I am in the middle of my fourth technical review, and wonder if I am taking the best approach to technical review in general. I want to ensure that I produce a good quality review (after all, I relied on reviewers doing the same for me and my first book).
I make several reads through a chapter, attempting to hyper-focus on a particular thing through each read. On my first read though, I am reading what the author has to say on a topic, and looking for anything I consider to be dangerous commentary, incorrectly stated, or just plain wrong. The second read is where I concentrate on the code itself; is it consistent throughout in form, is it correct, could it be improved? Finally, I read through once more, and look for grammatical mistakes, typos, and incorrectly formatted text — once again ensuring that a format stays consistent throughout the book.
How does this approach compare to how others do their technical reviews? I am looking for comments so as to refine and improve my technique.
I know I am not supposed to let the reviews of my book get to me, but I have read a couple that really bother me, and I feel I have to get some of my feelings off of my chest lest I sound off with a response directly at a reader.
First, if you are the type of person who finds it necessary to write a review that gives an awful rating, be man (or woman) enough to indicate your name and not conceal your identity behind an Anonymous Reader moniker. It must be incredibly difficult to bad mouth someone’s hard work (two years in my case) and not put your name or face out there for criticism of your own.
Third (and finally for this “petite” rant of mine), do not inconvenience yourself with writing a review when you have no sense of humor whatsoever. Now that I ponder those reviews, perhaps I should not bother evaluating the reviews from the Amazon sites in other countries. After all, Germans really do not have a sense of humor (and I will be proving my point if any Germans get upset by this remark). I was attempting to be witty and intellectual with some of my chapter and section titles – maybe I am simply too droll for the common man. Either this or my cleverness must not have translated all that well when read by people in different cultures.
So much for not attacking reviews directly! Seriously, though, is it too much to ask for better reviewers (and I would not mind better reviews either, for that matter)?
Here are several pictures from my book release party that my wife surprised me with. She is a wonderful woman, and I am lucky to have her!
Dessert for the party!
A glance at some of the people I am lucky enough to call family and friends.
I cannot believe I am actually signing a book I wrote! I hope this is not the last time this ever happens…
My kids had to pose with my cover before they could leave.
The book is officially released today, and what that means (as far as I understand this whole process) is that it is in O’Reilly’s warehouse and ready to be shipped. Amazon should have it in stock in a day or so (yea!) and brick and mortar stores should have it in stock in a couple of weeks, or however long it takes them to send their trucks out, pick up the books, and deliver them to stores.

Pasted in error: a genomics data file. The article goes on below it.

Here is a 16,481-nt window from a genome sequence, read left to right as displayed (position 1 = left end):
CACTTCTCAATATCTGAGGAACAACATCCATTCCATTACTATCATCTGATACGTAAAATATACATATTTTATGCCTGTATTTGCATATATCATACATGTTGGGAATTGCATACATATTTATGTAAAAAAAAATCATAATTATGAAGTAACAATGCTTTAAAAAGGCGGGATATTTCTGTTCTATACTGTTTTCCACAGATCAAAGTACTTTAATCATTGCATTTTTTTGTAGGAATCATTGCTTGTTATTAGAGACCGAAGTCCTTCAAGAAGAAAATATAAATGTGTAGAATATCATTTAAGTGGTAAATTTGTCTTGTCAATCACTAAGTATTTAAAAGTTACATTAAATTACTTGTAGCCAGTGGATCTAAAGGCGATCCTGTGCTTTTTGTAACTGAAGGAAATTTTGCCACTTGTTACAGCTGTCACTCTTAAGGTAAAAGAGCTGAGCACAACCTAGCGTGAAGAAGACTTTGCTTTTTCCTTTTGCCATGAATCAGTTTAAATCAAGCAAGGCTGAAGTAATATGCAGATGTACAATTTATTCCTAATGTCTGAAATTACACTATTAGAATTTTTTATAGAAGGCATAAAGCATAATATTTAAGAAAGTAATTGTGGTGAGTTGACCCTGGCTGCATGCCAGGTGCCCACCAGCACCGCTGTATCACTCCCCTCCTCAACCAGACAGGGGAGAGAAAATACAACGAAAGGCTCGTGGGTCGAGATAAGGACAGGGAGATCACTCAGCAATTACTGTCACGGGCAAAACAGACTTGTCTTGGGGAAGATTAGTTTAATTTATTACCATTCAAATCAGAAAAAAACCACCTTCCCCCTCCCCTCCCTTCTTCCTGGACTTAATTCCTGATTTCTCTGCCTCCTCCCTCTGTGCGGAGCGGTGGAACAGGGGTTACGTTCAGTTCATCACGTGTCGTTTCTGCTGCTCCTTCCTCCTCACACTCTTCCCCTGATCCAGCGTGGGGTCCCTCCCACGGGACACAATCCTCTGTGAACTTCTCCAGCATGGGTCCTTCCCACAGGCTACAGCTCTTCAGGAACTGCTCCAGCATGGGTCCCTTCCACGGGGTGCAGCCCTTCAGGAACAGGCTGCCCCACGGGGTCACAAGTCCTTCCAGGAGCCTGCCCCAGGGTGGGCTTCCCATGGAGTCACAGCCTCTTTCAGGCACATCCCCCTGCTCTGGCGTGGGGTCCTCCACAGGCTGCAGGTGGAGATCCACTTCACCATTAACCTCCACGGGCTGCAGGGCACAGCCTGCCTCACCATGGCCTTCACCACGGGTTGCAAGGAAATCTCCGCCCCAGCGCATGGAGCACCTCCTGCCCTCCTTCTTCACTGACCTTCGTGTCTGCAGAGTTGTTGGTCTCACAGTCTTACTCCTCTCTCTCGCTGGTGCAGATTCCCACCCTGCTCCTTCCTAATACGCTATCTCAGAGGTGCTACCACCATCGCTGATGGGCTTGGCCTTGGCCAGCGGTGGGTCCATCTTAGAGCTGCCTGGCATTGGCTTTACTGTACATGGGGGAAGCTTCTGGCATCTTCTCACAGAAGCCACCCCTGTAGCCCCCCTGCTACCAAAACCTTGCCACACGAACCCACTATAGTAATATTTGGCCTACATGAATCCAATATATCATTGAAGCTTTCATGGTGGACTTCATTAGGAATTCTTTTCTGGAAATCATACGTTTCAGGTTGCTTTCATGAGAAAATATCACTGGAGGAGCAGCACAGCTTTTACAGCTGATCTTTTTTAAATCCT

I reserve the right to celebrate until I have my first copy in my hands, which I hope will be today! (Come on, FedEx!)
I just wanted to write a quick blog and note that today I submitted the final draft of my preface, and have now turned in the final draft of everything. I am done writing!
This has been a very long and tiring journey, and I just look forward to being able to spend more time with my family now, especially on weekends.
- I wrote 855 pages
- There are 23 chapters
- There are 4 appendices
- There is a preface
- I have been told that there will be a table of contents and an index.
- I submitted my original proposal for this book 21 months ago.
If all goes well in production, it should come out in January. Ajax: The Definitive Guide can be found here, O’Reilly’s home for the book that will have all of the examples for download once the book is published. Stay tuned.
Well, Chapter 7 is finally done. I wanted it to only take 4 days and it took 7. At this rate, there is no way I will make the September 1 deadline. Chapter 7 was (I thought) the shortest of the remaining chapters for the deadline, and it took 7 days! How do all of these other authors do it?
Does writing just come easier to them than it does to me? I thought I was a decent writer. Not great…I haven’t had an English class in 11 years, but good enough to write a book. I look at other writer’s books, though, and they all seem to be more thorough with their material. I want to discuss the XMLHttpRequest object and I write a couple of paragraphs, other writers write a page and a half.
Do I just not have what it takes to wax eloquently? Maybe not. I don’t have pithy introductions to chapters. No good anecdotes to share.
I just don’t know…
This chapter has been just a pain to write. I don’t understand it. I knew the material I was writing about pretty well. I just had to reference some text when it came to all of those tables. And, yes, there are a lot of tables in this chapter (16 to be exact), but that shouldn’t have taken me as long as it did. I am finally done writing it, and I have moved on to Chapter 7. Hopefully this will be easier. I need to write one chapter every 4 days to hit my next milestone on time. I figure that I will have to write between 100 – 150 pages to accomplish that. So about 6 – 9 pages a day have to be cranked out. (No problem, he says in his most sarcastic voice.)
I am greatly indebted already to my entire family for all the support they are giving to Sarah and me. I couldn’t keep doing this without all of you. Thank you!
Well, it is early, so I think I’ll turn in.